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LOGICAL STEPS IN DETERMINATION OF A SPECIFIC LEARNING DISABILITY

Is there a problem with academic performance?
  1. Does the student have low scores on group or individual achievement tests?
  2. Is the student receiving low or failing marks in a class?
  3. Is the student working much too hard or much too long to earn adequate marks?
  4. Is the teacher making extraordinary adaptations or accommodations for the student?
  5. Is there a specific area of performance (e.g., tests, homework, note-taking, etc.) that is notably deficient?
  6. Is there another indication of insufficient academic performance?
Are there one or more disorders in basic psychological processes involved in under-standing or in using language, spoken or written?
  1. Can each disorder be observed or inferred from academic performance?
  2. Can each disorder be documented through assessment?
Can the Team make a logical argument that each identified disorder manifests itself in an imperfect ability to listen, think, speak, read, write, spell, or do mathematical calculations?

What is the best estimate of the studentís actual intellectual ability?

  1. Which scales, factors, or subtests on intelligence tests are likely to be depressed by the disorder or disorders?
  2. Which intelligence test, scales, or factors would be likely to yield an estimate of actual intellectual ability uncontaminated by the disorder or disorders?
  3. What is the best estimate of the studentís actual intellectual ability based on those measures?
Is there a severe discrepancy between the studentís level of intellectual ability (4. C.) and the studentís achievement in:
  1. oral expression;
  2. listening comprehension;
  3. written expression;
  4. basic reading skill;
  5. reading comprehension;
  6. mathematics calculation; or
  7. mathematics reasoning?
Does the student require special modifications of or accommodations in the educational program in order to achieve at levels commensurate with age and ability (4. C.)?


Does the student require a uniquely designed program of special instruction in order to achieve at levels commensurate with age and ability (4. C.)?

Problems may be subtle or difficult to document, but if there are no academic problems at all, there is no educational disability. [A problem with an important life function other than academic performance might trigger an identification under Section 504 of P.L. 93-112 or the Americans with Disabilities Act (ADA).]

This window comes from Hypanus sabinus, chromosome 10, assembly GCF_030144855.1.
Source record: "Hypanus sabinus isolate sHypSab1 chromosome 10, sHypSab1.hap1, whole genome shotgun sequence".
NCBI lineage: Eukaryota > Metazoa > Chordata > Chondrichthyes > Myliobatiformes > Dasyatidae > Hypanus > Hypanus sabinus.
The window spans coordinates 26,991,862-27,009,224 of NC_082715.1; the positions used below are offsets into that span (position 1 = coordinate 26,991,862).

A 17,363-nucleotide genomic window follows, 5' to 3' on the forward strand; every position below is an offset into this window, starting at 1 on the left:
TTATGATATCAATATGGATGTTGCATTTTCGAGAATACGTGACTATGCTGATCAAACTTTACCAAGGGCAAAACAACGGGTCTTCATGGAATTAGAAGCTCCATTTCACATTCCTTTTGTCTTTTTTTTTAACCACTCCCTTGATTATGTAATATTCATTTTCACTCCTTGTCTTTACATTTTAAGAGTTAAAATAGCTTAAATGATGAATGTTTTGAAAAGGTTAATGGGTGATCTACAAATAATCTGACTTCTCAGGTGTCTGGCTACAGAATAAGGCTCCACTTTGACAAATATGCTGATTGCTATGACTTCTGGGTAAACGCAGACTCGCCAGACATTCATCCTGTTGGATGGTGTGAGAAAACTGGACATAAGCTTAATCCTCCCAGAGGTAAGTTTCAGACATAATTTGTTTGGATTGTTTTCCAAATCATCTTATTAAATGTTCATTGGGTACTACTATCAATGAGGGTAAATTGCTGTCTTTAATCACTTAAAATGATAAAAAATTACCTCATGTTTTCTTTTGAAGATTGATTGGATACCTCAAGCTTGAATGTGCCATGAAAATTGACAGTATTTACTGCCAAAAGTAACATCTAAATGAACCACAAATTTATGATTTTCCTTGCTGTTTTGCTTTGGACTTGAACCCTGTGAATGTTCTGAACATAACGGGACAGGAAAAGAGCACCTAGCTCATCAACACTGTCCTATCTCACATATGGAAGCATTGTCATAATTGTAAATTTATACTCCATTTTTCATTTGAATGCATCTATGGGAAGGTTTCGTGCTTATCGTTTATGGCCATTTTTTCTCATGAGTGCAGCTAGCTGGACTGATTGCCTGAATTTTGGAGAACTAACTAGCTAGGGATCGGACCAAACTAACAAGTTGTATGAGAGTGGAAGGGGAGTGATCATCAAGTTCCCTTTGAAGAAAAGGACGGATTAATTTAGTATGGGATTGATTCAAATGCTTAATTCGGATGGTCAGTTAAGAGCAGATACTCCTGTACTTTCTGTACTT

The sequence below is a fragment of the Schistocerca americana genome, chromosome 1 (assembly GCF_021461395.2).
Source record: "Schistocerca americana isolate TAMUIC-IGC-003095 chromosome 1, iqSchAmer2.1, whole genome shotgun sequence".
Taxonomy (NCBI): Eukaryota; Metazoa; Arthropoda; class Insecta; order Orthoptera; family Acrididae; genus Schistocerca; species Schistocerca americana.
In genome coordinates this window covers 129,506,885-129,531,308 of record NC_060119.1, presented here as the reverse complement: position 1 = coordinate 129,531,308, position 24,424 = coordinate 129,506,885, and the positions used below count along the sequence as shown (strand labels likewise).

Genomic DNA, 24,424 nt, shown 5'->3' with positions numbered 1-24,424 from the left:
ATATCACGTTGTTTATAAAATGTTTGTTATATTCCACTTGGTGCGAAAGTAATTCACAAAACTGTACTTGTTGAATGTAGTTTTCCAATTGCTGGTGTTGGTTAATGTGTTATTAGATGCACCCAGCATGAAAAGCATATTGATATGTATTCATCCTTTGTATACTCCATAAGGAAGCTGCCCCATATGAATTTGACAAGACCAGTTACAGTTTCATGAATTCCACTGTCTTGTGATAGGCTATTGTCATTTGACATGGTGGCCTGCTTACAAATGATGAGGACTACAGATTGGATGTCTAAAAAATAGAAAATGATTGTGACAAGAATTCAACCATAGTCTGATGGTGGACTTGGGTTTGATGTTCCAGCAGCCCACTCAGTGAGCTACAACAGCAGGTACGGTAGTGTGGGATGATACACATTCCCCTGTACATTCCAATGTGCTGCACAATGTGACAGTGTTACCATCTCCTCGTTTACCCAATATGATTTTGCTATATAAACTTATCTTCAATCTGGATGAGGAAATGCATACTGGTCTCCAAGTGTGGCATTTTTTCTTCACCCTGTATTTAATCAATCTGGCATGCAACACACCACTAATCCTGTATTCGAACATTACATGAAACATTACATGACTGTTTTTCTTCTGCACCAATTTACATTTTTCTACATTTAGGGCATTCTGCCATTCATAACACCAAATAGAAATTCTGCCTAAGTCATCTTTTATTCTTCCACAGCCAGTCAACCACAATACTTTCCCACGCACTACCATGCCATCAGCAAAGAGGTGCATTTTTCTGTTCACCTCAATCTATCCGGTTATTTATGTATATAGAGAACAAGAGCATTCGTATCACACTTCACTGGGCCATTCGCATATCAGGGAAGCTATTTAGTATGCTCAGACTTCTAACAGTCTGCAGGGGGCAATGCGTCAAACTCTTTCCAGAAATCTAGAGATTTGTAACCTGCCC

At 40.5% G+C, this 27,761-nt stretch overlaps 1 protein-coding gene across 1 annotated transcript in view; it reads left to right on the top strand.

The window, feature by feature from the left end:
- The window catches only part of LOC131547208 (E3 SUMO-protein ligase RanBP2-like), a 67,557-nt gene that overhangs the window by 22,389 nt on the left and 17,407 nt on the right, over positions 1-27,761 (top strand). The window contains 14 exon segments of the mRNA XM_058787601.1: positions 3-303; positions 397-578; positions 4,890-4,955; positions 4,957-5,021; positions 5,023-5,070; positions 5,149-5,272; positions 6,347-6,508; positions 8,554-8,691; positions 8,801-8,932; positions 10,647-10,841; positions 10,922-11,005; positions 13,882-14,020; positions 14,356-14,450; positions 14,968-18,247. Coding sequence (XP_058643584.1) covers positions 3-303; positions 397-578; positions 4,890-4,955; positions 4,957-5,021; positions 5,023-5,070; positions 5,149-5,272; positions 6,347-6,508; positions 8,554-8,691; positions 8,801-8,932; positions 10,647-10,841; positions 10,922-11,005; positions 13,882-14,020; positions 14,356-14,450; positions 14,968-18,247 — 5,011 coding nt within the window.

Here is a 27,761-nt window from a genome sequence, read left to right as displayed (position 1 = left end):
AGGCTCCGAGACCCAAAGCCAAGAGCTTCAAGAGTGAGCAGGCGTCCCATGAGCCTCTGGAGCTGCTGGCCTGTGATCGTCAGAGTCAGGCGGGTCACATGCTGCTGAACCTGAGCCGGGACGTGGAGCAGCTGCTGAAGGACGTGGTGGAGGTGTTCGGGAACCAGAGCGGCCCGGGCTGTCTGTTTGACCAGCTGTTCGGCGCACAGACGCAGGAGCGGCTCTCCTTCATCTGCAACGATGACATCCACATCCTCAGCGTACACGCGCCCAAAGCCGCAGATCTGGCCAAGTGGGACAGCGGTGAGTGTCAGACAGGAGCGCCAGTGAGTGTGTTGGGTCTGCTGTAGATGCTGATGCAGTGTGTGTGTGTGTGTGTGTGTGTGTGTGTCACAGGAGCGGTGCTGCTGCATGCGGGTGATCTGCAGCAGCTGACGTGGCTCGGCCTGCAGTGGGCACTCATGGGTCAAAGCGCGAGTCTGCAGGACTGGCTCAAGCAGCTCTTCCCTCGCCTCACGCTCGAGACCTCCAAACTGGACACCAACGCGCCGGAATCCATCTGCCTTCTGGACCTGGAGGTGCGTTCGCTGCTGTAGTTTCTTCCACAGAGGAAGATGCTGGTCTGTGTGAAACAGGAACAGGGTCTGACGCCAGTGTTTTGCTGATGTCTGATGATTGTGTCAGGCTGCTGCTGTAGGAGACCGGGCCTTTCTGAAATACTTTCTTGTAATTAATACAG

Pay close attention to reports of problems that do not cause low marks. For example, the teacher may already be providing an informal program of special education.


This step follows next in a logical sequence, but determination of any disorder(s) may not be clear until completion of psychological, educational, speech and language, occupational therapy, physical therapy, or other evaluations. There should be multiple confirmations of any disorders.

It is not enough simply to specify deficient achievement and a disorder. There needs to be a logical, cause-and-effect relationship between the two.

See Mark 4:25. The Team must not allow a disorder to depress estimates of both intelligence and achievement and then conclude there is no discrepancy between the two. For example, verbal and nonverbal learning disabilities, respectively, will depress verbal (Gc) and visual, spatial (Gv) intelligence measures. For another example, a disorder in quantitative knowledge (Gq) would depress the WISC Arithmetic and Verbal IQ scores and DAS Sequential & Quantitative and Nonverbal (fluid) Scale scores.

Remember that achievement may be assessed by means other than test scores (1. B. Ė 1. F.). Maintain a bias in favor of reality. Achievement tests must be chosen thoughtfully. For example, a very brief achievement test is not a valid measure of academic performance for a student with a short attention span, and an untimed, silent reading test will not pick up problems with reading fluency. Do not obsess over formulae. Some data will not fit formulae. The Team must exercise reasoned, professional judgment.

Here is the crucial issue for identification under Section 504 or the ADA. The needed accommodations or modifications should be more than you would routinely ask of a teacher of moderate skill, experience, and dedication for any student.

This is the crucial issue for identification of an educational disability. If the student does not require a uniquely designed program of special instruction, but meets the other criteria, the identification should be under Section 504 rather than the Individuals with Disabilities Education Act.

John Willis
Rivier College
5/17/99